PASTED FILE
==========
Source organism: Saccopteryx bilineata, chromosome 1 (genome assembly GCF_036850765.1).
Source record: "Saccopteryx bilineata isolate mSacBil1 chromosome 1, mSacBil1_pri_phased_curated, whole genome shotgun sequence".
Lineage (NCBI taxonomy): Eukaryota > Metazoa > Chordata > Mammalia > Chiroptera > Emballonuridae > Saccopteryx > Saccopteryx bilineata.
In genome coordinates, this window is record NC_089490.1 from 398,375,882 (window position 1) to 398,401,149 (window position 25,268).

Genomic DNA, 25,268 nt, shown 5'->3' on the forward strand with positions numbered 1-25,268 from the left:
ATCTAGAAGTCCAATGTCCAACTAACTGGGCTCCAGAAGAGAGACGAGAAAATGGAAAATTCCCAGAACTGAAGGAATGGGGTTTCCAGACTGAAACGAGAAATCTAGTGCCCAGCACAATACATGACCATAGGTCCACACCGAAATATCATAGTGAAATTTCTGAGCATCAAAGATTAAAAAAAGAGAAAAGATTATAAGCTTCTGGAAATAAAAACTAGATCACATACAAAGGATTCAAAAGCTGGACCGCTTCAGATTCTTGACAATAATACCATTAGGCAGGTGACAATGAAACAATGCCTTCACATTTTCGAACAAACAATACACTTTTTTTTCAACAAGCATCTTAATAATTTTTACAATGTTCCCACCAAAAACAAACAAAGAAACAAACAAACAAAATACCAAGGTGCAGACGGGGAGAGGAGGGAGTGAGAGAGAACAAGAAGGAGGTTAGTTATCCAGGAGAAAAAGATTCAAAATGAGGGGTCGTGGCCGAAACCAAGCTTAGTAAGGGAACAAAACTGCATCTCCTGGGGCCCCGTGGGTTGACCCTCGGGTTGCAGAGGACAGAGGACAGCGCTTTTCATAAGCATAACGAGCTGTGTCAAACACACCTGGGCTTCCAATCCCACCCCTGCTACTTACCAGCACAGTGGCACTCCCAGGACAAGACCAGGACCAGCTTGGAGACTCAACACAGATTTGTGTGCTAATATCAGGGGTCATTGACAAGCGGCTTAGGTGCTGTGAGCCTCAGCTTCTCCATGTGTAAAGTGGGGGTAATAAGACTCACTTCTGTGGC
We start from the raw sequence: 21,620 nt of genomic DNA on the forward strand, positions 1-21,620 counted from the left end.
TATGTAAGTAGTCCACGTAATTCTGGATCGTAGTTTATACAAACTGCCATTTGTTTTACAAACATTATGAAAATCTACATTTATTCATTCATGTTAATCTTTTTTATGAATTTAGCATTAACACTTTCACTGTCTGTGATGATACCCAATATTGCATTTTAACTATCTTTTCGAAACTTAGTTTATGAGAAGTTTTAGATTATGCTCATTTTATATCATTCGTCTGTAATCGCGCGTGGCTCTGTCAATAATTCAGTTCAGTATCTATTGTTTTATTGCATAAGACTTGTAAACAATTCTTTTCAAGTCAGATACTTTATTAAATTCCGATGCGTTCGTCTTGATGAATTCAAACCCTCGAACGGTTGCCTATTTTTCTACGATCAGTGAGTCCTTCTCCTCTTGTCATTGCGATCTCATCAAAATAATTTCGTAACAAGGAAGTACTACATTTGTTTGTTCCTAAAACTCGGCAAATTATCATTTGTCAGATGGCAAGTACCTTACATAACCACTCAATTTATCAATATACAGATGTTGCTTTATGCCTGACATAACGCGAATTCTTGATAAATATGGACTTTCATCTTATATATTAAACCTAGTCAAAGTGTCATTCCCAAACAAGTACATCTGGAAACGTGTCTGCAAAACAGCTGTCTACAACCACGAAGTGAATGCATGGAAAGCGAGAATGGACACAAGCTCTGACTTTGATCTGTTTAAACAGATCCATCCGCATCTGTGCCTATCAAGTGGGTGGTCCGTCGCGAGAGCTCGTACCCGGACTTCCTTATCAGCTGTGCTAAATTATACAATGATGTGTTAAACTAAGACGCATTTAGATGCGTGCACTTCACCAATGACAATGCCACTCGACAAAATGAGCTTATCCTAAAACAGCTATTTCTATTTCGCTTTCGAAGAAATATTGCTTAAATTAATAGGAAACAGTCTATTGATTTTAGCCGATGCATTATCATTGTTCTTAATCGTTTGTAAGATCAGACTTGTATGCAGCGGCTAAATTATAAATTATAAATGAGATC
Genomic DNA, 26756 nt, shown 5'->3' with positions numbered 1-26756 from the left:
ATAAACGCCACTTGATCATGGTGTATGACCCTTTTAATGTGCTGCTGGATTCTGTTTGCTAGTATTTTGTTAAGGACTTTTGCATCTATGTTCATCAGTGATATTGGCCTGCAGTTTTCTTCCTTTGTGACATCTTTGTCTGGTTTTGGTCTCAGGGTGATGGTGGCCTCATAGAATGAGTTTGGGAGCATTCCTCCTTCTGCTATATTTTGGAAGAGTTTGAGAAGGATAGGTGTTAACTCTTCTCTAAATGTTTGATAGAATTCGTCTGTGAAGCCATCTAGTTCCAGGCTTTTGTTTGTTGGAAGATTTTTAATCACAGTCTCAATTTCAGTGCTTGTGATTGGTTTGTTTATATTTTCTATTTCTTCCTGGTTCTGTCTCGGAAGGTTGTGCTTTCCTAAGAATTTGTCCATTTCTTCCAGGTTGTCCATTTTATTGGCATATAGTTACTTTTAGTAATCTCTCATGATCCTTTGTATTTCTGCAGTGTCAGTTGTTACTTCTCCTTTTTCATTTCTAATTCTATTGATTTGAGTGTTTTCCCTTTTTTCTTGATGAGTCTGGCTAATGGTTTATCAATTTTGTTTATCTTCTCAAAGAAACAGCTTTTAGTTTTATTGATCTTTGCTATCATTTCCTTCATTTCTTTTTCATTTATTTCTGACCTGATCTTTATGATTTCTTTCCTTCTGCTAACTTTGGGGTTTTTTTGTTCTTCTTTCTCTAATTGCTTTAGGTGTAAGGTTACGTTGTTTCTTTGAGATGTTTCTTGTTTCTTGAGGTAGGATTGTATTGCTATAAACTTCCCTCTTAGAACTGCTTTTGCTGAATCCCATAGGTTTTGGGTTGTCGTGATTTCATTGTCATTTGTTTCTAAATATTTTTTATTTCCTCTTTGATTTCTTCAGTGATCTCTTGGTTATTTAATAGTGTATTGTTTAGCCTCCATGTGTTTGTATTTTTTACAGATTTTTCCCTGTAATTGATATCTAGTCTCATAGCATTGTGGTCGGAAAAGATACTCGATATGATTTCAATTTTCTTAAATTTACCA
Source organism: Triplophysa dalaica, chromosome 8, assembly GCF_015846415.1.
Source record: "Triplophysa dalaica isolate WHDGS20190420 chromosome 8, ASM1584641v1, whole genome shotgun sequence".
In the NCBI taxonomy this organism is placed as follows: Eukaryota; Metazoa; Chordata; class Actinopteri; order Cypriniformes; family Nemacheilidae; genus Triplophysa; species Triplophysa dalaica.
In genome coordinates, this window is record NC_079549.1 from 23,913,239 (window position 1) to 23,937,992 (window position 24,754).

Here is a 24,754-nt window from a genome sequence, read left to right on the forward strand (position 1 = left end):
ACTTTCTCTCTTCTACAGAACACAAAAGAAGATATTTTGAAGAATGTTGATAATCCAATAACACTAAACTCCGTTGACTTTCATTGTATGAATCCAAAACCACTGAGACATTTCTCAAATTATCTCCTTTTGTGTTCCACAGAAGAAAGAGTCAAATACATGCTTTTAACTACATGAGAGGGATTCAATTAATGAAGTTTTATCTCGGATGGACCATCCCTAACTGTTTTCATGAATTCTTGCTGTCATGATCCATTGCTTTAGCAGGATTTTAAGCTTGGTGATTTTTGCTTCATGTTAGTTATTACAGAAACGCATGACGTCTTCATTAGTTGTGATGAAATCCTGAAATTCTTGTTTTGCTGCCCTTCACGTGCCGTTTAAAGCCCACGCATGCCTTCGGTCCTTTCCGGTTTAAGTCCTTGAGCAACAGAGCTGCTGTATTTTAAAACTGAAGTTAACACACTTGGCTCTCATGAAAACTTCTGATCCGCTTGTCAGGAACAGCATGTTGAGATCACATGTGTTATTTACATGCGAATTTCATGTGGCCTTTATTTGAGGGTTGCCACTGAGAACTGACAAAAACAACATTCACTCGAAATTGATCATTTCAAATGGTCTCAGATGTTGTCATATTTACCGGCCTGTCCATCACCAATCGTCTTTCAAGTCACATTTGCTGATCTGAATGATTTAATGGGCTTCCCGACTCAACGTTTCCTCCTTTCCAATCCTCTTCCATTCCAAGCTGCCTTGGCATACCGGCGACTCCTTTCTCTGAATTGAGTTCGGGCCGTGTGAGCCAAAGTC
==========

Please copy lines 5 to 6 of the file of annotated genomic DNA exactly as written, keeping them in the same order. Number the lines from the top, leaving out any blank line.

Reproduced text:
Genomic DNA, 25,268 nt, shown 5'->3' on the forward strand with positions numbered 1-25,268 from the left:
ATCTAGAAGTCCAATGTCCAACTAACTGGGCTCCAGAAGAGAGACGAGAAAATGGAAAATTCCCAGAACTGAAGGAATGGGGTTTCCAGACTGAAACGAGAAATCTAGTGCCCAGCACAATACATGACCATAGGTCCACACCGAAATATCATAGTGAAATTTCTGAGCATCAAAGATTAAAAAAAGAGAAAAGATTATAAGCTTCTGGAAATAAAAACTAGATCACATACAAAGGATTCAAAAGCTGGACCGCTTCAGATTCTTGACAATAATACCATTAGGCAGGTGACAATGAAACAATGCCTTCACATTTTCGAACAAACAATACACTTTTTTTTCAACAAGCATCTTAATAATTTTTACAATGTTCCCACCAAAAACAAACAAAGAAACAAACAAACAAAATACCAAGGTGCAGACGGGGAGAGGAGGGAGTGAGAGAGAACAAGAAGGAGGTTAGTTATCCAGGAGAAAAAGATTCAAAATGAGGGGTCGTGGCCGAAACCAAGCTTAGTAAGGGAACAAAACTGCATCTCCTGGGGCCCCGTGGGTTGACCCTCGGGTTGCAGAGGACAGAGGACAGCGCTTTTCATAAGCATAACGAGCTGTGTCAAACACACCTGGGCTTCCAATCCCACCCCTGCTACTTACCAGCACAGTGGCACTCCCAGGACAAGACCAGGACCAGCTTGGAGACTCAACACAGATTTGTGTGCTAATATCAGGGGTCATTGACAAGCGGCTTAGGTGCTGTGAGCCTCAGCTTCTCCATGTGTAAAGTGGGGGTAATAAGACTCACTTCTGTGGC